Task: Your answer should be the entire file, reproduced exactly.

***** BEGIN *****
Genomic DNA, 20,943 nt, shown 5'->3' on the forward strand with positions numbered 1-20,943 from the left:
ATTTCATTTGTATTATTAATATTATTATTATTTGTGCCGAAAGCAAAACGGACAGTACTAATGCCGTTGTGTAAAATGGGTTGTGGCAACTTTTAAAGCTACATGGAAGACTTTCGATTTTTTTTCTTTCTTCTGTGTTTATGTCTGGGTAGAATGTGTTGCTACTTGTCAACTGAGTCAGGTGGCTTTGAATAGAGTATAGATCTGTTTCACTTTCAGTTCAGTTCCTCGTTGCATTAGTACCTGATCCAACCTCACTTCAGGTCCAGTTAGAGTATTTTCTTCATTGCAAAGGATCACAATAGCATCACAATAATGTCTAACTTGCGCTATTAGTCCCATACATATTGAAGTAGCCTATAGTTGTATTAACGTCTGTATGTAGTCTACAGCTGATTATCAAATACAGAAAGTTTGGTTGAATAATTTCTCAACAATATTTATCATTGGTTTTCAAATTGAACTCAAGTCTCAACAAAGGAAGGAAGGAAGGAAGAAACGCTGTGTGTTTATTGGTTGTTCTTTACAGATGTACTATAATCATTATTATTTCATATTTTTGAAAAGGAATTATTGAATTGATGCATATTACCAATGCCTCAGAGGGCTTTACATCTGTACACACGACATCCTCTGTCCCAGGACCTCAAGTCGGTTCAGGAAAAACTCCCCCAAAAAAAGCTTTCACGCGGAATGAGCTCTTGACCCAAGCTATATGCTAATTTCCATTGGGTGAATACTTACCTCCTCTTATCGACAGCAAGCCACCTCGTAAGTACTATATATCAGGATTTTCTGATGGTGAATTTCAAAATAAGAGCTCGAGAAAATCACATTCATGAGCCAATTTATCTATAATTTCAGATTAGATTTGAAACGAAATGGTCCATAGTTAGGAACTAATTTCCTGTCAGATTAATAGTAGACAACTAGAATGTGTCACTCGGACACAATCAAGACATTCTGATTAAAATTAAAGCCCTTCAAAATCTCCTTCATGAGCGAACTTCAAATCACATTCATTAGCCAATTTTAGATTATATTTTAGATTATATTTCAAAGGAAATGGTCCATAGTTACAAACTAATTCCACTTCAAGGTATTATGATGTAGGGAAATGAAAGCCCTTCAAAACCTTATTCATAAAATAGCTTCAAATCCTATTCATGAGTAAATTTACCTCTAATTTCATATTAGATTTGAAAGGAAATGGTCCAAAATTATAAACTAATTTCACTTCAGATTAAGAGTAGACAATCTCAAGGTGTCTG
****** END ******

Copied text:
Genomic DNA, 20,943 nt, shown 5'->3' on the forward strand with positions numbered 1-20,943 from the left:
ATTTCATTTGTATTATTAATATTATTATTATTTGTGCCGAAAGCAAAACGGACAGTACTAATGCCGTTGTGTAAAATGGGTTGTGGCAACTTTTAAAGCTACATGGAAGACTTTCGATTTTTTTTCTTTCTTCTGTGTTTATGTCTGGGTAGAATGTGTTGCTACTTGTCAACTGAGTCAGGTGGCTTTGAATAGAGTATAGATCTGTTTCACTTTCAGTTCAGTTCCTCGTTGCATTAGTACCTGATCCAACCTCACTTCAGGTCCAGTTAGAGTATTTTCTTCATTGCAAAGGATCACAATAGCATCACAATAATGTCTAACTTGCGCTATTAGTCCCATACATATTGAAGTAGCCTATAGTTGTATTAACGTCTGTATGTAGTCTACAGCTGATTATCAAATACAGAAAGTTTGGTTGAATAATTTCTCAACAATATTTATCATTGGTTTTCAAATTGAACTCAAGTCTCAACAAAGGAAGGAAGGAAGGAAGAAACGCTGTGTGTTTATTGGTTGTTCTTTACAGATGTACTATAATCATTATTATTTCATATTTTTGAAAAGGAATTATTGAATTGATGCATATTACCAATGCCTCAGAGGGCTTTACATCTGTACACACGACATCCTCTGTCCCAGGACCTCAAGTCGGTTCAGGAAAAACTCCCCCAAAAAAAGCTTTCACGCGGAATGAGCTCTTGACCCAAGCTATATGCTAATTTCCATTGGGTGAATACTTACCTCCTCTTATCGACAGCAAGCCACCTCGTAAGTACTATATATCAGGATTTTCTGATGGTGAATTTCAAAATAAGAGCTCGAGAAAATCACATTCATGAGCCAATTTATCTATAATTTCAGATTAGATTTGAAACGAAATGGTCCATAGTTAGGAACTAATTTCCTGTCAGATTAATAGTAGACAACTAGAATGTGTCACTCGGACACAATCAAGACATTCTGATTAAAATTAAAGCCCTTCAAAATCTCCTTCATGAGCGAACTTCAAATCACATTCATTAGCCAATTTTAGATTATATTTTAGATTATATTTCAAAGGAAATGGTCCATAGTTACAAACTAATTCCACTTCAAGGTATTATGATGTAGGGAAATGAAAGCCCTTCAAAACCTTATTCATAAAATAGCTTCAAATCCTATTCATGAGTAAATTTACCTCTAATTTCATATTAGATTTGAAAGGAAATGGTCCAAAATTATAAACTAATTTCACTTCAGATTAAGAGTAGACAATCTCAAGGTGTCTG